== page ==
• Siddharth Sawhney

A brief on Transformer Oil Filtration.

Working in the Indian transformer service industry I have observed that transformer oil and it's maintenance is undervalued in the industry and overlooked by many professionals. I wanted to shed some light on the same and want to bring to the attention of curious engineers, a very well written thesis by B.Sc students I found online while trying to educate myself on the topic.

The thesis not only explains as to how transformer failure relates to degradation and non maintenance of transformer oil but also urges us to be responsible with the same as it is non biodegradable. The only way to be efficient with transformer oil is by getting it filtered properly and periodical.

I have attached the thesis at the end and below is the conclusion :-

Following the fact that all the heating procedures results in the production of a toxic gas, we conclude that there was the actual loss of chemical structure and significant breakage of chemical bonds. The resulting chemical composition of the oil does not produce the same effect as the initial oil sample. There is, in effect, a reasonable point to conclude that; viewing the interesting trends we got from our graphs, and considering the already‐proven scientific statements on transformer oil properties, we came out with the following conclusions:

1. Aged (acidified) transformer oil has a lower breakdown voltage. It can ruin the transformer‘s smooth functioning.

2. Moisturized transformer oil has a lower breakdown voltage. Heat increases moisture solubility and soaking of the paper on the transformer windings.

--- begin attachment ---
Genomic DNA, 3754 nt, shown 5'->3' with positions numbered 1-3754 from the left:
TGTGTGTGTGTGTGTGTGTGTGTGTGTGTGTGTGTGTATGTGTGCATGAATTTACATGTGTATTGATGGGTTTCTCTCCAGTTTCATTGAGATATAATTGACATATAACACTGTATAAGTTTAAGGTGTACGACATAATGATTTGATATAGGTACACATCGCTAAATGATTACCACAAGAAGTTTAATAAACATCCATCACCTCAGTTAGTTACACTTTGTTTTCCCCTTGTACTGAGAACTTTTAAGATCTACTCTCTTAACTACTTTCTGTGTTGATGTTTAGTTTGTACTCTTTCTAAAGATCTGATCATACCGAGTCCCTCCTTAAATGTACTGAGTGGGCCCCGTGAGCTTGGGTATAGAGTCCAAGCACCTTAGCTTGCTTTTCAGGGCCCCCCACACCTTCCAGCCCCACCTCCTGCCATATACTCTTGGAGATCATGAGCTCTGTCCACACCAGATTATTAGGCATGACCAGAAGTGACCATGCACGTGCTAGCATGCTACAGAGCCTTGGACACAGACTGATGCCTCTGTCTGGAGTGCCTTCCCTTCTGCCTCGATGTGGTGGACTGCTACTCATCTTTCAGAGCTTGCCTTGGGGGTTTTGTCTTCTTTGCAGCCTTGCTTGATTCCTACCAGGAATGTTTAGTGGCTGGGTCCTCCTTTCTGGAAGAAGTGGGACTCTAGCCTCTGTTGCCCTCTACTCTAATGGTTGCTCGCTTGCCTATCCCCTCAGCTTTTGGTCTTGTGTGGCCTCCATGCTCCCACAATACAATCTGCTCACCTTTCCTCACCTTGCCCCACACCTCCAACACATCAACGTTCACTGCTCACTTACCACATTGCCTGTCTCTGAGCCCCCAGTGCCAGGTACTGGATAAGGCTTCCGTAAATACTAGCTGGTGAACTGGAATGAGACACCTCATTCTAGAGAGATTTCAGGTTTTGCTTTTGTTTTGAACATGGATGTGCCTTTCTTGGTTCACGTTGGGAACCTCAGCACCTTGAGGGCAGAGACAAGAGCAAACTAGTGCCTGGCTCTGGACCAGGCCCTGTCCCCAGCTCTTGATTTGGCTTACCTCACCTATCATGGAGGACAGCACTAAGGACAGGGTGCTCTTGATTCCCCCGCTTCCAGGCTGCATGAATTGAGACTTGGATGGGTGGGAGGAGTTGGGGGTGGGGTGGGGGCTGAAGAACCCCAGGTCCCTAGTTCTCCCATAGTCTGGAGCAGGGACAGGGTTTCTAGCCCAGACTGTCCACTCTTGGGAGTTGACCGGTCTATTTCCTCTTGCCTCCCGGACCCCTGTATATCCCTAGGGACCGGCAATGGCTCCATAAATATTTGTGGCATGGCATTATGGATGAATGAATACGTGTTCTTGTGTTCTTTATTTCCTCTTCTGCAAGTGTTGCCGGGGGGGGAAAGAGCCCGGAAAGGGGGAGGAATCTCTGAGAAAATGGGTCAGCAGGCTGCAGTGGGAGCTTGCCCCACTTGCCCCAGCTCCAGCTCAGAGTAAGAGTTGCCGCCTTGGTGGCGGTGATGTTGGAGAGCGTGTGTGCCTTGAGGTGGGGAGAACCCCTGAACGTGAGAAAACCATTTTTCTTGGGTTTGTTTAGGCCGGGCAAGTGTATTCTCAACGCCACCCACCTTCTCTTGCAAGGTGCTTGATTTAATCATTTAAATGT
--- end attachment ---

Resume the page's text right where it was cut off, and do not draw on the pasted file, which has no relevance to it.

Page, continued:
3. Contaminated transformer oil can also reduce breakdown voltage by decreasing its dielectric insulation properties. We see that in the decreasing trend in the experiments with NaOH(aq).

4. Also we would not leave out commenting on the beautiful trendy graph we got from the experiment with moisturized and overheated transformer and vegetable oil. There was a remarkable decrease in the transformer oil insulation properties. This was definitely because of the breaking of bonds and formation of smaller molar mass compounds which do not have good insulation and dielectric properties. As we can see from Fig(6.2.1), we observed the formation of many bubbles when we reached high temperatures. Bubbles, which considerably decrease surface tension, are a veracious indication of the presence of impurities; in this case, moisture.

5. Arcing horn gaps can be used to prevent over‐voltages and other impulse voltage surges. [36]

6. Corona rings could also be used to distribute the electrical fields, preventing the protected hardware and the corona ring itself from corona. This can be used on 138Kv voltage lines or higher.

7. Most importantly, acknowledging the fact that transformer oil, despite its fantastic insulation and cooling properties, it has a major disadvantage of being highly toxic to 40 the environment, and very low biodegradability

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